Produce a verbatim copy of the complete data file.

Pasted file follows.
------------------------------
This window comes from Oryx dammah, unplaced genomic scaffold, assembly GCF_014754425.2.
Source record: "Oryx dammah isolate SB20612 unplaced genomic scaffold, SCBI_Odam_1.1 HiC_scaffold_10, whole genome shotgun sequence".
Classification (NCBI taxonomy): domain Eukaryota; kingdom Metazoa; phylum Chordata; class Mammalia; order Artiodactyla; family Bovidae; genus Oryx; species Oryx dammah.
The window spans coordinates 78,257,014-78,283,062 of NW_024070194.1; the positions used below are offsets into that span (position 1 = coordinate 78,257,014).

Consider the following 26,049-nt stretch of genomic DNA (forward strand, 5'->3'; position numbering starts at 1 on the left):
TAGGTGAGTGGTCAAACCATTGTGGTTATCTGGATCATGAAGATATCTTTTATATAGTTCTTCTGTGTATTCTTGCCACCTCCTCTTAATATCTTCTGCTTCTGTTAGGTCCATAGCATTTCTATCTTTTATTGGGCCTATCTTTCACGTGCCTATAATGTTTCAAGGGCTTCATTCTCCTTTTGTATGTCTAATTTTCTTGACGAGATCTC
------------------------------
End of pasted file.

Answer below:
This window comes from Oryx dammah, unplaced genomic scaffold, assembly GCF_014754425.2.
Source record: "Oryx dammah isolate SB20612 unplaced genomic scaffold, SCBI_Odam_1.1 HiC_scaffold_10, whole genome shotgun sequence".
Classification (NCBI taxonomy): domain Eukaryota; kingdom Metazoa; phylum Chordata; class Mammalia; order Artiodactyla; family Bovidae; genus Oryx; species Oryx dammah.
The window spans coordinates 78,257,014-78,283,062 of NW_024070194.1; the positions used below are offsets into that span (position 1 = coordinate 78,257,014).

Consider the following 26,049-nt stretch of genomic DNA (forward strand, 5'->3'; position numbering starts at 1 on the left):
TAGGTGAGTGGTCAAACCATTGTGGTTATCTGGATCATGAAGATATCTTTTATATAGTTCTTCTGTGTATTCTTGCCACCTCCTCTTAATATCTTCTGCTTCTGTTAGGTCCATAGCATTTCTATCTTTTATTGGGCCTATCTTTCACGTGCCTATAATGTTTCAAGGGCTTCATTCTCCTTTTGTATGTCTAATTTTCTTGACGAGATCTC